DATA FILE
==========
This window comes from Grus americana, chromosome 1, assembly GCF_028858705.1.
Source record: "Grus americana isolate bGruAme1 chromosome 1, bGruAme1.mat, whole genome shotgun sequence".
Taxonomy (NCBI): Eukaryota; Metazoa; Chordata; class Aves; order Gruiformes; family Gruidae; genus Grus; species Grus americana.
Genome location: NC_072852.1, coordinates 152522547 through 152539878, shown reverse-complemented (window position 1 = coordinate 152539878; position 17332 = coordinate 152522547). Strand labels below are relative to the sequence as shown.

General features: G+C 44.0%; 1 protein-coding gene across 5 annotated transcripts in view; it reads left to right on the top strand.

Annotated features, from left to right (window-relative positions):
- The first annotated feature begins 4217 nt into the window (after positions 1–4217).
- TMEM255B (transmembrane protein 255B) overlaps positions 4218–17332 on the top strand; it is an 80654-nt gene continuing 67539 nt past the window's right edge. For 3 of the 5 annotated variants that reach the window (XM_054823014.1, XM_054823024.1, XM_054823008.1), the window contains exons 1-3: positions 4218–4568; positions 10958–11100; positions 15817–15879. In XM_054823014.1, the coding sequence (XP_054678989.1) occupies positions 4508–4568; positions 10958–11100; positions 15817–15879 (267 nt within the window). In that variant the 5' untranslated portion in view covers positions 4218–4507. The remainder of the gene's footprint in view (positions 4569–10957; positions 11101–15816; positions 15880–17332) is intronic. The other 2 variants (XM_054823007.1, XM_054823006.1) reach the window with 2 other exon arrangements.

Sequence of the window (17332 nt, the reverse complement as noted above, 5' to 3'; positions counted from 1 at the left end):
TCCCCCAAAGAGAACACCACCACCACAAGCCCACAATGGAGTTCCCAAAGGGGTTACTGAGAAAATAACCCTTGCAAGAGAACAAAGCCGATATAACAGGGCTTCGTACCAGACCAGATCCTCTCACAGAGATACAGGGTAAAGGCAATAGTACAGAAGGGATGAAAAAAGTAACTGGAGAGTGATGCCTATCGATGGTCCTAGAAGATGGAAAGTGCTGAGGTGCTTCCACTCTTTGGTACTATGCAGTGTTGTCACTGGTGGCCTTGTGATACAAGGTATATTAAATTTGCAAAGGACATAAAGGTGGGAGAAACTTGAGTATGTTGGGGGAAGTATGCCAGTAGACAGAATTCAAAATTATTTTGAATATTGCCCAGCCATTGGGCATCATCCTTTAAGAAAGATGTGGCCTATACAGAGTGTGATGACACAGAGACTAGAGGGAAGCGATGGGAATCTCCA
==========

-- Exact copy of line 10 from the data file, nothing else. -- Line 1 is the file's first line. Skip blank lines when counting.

TCCCCCAAAGAGAACACCACCACCACAAGCCCACAATGGAGTTCCCAAAGGGGTTACTGAGAAAATAACCCTTGCAAGAGAACAAAGCCGATATAACAGGGCTTCGTACCAGACCAGATCCTCTCACAGAGATACAGGGTAAAGGCAATAGTACAGAAGGGATGAAAAAAGTAACTGGAGAGTGATGCCTATCGATGGTCCTAGAAGATGGAAAGTGCTGAGGTGCTTCCACTCTTTGGTACTATGCAGTGTTGTCACTGGTGGCCTTGTGATACAAGGTATATTAAATTTGCAAAGGACATAAAGGTGGGAGAAACTTGAGTATGTTGGGGGAAGTATGCCAGTAGACAGAATTCAAAATTATTTTGAATATTGCCCAGCCATTGGGCATCATCCTTTAAGAAAGATGTGGCCTATACAGAGTGTGATGACACAGAGACTAGAGGGAAGCGATGGGAATCTCCA